Then the Morrigan said …
So it came to battle at the last.
It came, at last, to red and slaughterous battle as it always has, and it always will.
It came, at the last, to the calling of kings
To the feats of feasting
The feasts of poetic words
The talking and taking of honours
The honour of battle lines.
And battalions broken
On the blood-zealous battlefield.
It came at last to the rigours of battle
And a hundred cuts blossomed
As screams were heard
Screams of fractured metal
The slicing scream of flesh
And the breaking of bones
I saw all who were born to bravery
On the rage-raven blade-scabbard battlefield
And it came at last to the
Recording of bodies
Reciting of honours
The poet-recognition of valour
As the Story is told and retold.
And The Dagda replied…..
But was there not more to the story, more to the battle than the wild wielding of blades?
Was there not the weaving of words and quicksilver wits?
Were there not boys born in beauty to golden fathers, winning wives in secret places?
Was it not a time when the world turned over?
When mountains were laid low and valleys devoured their own rivers?
When the noble man was set to the work of a slave?
When fear and famine ruled?
And yet was not a king’s miserly meanness brought down by the words of a satire, and the seasons restored by the notes of a harp?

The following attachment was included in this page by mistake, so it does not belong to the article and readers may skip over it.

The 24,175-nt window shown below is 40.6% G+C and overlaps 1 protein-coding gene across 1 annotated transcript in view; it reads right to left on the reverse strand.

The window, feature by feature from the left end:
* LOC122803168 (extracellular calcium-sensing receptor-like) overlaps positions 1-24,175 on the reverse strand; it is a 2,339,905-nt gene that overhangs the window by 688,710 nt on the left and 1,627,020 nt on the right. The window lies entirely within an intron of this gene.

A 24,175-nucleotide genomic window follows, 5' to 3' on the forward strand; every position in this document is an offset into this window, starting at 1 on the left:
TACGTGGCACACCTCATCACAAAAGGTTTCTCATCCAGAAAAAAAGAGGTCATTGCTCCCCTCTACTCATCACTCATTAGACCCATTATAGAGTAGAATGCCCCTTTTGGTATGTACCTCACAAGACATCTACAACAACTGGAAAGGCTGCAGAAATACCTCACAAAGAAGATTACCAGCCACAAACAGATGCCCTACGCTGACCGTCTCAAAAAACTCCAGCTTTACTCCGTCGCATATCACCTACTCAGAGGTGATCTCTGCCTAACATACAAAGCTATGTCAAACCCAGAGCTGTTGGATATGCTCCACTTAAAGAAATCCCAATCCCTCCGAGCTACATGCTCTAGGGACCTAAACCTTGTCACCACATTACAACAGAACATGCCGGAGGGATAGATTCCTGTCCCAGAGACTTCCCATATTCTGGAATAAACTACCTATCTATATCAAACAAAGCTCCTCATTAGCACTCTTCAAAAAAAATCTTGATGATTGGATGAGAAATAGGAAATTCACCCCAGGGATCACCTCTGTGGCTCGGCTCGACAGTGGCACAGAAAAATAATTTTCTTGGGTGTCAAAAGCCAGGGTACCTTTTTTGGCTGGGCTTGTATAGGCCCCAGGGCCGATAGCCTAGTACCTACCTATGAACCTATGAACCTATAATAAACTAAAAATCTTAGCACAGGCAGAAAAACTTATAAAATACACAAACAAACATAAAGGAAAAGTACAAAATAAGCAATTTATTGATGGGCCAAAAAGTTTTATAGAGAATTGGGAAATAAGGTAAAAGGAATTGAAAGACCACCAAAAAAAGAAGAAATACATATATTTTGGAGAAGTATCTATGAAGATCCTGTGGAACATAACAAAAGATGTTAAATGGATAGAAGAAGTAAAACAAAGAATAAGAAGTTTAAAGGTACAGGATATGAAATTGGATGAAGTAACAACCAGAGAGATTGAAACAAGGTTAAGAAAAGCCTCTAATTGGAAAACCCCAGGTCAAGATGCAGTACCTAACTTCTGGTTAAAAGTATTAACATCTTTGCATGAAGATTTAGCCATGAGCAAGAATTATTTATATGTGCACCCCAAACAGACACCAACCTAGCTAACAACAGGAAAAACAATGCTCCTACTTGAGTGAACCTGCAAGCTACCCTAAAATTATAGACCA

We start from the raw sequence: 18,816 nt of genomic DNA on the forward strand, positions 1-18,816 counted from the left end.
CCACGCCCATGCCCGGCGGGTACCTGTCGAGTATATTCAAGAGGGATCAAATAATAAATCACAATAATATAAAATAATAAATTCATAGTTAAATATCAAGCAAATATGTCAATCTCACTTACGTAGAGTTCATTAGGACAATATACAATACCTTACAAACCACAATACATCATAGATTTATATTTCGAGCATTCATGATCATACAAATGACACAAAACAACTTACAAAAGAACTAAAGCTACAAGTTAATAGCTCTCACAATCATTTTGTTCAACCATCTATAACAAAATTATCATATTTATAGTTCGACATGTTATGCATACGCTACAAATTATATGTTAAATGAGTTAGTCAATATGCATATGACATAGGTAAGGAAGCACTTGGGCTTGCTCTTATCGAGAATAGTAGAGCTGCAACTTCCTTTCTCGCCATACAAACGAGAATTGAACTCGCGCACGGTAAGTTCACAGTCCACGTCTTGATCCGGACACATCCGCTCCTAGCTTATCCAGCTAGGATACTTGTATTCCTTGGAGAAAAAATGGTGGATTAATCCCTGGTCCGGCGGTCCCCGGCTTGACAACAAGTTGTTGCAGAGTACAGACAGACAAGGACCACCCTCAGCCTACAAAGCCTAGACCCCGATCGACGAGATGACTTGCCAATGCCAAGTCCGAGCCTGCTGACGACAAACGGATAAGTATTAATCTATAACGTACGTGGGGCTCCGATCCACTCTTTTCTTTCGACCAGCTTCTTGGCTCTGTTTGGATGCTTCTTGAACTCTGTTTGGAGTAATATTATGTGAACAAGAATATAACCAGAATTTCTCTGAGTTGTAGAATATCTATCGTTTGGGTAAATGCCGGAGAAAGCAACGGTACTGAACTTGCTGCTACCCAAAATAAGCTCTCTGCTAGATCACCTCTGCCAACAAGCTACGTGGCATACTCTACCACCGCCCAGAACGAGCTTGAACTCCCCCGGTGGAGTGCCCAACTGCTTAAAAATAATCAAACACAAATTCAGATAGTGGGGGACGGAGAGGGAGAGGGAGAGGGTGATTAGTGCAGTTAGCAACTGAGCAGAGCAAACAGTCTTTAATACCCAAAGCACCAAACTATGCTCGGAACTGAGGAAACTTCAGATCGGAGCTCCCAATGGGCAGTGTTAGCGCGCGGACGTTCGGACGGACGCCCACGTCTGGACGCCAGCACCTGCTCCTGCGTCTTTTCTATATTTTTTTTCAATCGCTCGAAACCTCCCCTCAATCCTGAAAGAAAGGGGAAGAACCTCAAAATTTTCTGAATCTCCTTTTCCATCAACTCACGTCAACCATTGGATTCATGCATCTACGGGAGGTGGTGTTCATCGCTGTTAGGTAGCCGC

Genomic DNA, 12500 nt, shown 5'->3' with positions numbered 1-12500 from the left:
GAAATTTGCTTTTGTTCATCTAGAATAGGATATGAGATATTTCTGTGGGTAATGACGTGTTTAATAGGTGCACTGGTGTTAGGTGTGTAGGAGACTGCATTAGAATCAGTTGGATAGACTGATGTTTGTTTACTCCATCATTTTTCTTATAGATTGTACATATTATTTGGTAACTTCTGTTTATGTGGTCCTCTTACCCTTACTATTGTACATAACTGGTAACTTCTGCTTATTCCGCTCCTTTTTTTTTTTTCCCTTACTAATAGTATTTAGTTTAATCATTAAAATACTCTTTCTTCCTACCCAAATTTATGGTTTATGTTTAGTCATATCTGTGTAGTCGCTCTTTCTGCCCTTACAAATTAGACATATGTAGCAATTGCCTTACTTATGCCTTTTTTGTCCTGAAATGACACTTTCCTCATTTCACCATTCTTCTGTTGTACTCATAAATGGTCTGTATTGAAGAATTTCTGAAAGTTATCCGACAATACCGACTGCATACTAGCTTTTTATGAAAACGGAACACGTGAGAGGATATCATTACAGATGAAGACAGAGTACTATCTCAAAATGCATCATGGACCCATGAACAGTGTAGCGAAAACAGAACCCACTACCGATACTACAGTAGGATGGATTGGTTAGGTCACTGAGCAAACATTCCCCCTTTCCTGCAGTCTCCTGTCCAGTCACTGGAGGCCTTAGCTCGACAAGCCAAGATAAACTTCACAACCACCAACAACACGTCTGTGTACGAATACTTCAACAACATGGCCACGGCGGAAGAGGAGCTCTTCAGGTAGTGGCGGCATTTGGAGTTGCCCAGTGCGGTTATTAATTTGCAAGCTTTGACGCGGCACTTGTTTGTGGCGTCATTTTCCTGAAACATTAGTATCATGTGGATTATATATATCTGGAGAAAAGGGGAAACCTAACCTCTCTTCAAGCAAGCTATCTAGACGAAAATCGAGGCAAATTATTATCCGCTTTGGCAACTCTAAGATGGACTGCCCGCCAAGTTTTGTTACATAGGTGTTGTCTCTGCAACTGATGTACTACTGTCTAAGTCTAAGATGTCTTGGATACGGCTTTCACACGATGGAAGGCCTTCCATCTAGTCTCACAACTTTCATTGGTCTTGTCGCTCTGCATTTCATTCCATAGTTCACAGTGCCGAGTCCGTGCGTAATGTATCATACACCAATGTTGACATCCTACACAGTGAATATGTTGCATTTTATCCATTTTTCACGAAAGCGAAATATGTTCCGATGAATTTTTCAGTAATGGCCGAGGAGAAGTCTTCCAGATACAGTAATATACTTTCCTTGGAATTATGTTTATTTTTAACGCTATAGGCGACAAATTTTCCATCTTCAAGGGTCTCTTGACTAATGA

Is it not that, and more?
And The Morrigan said …
Aye, that is so. You speak it, and it is a truth.
The lowing of the Glas Gabann leads the cattle of Ireland back onto the fertile fields.
The land lies, a cup of honeyed strength, a strength for all
Here there will be a forest-point of field-fences
The horn-counting of many cows
And the encircling of many fields
There will be sheltering trees
So fodderful of beech mast that the trees themselves will be weary with the weight.
In this land will come abundance bringing
Wealth for our children
But not forever
The battle is not over for ever.
The land will fail, and justice will fall. The rhythm of your harp will not keep us safe forever.
The Dagda replied…
Not for ever, but for this day,
And is not all time made up of days and nights?
Peace for this day then.
So let us go, my woman, you and I
Let us go to the river bed, where we have met before.
To where you loosened your nine tresses over the smoothness of your white thighs.
There let the world be made and unmade and made again.
Is that not a story worth the telling, and retelling?
Image: “What is there about the Lightest Light and the Darkest Dark” by Iwaski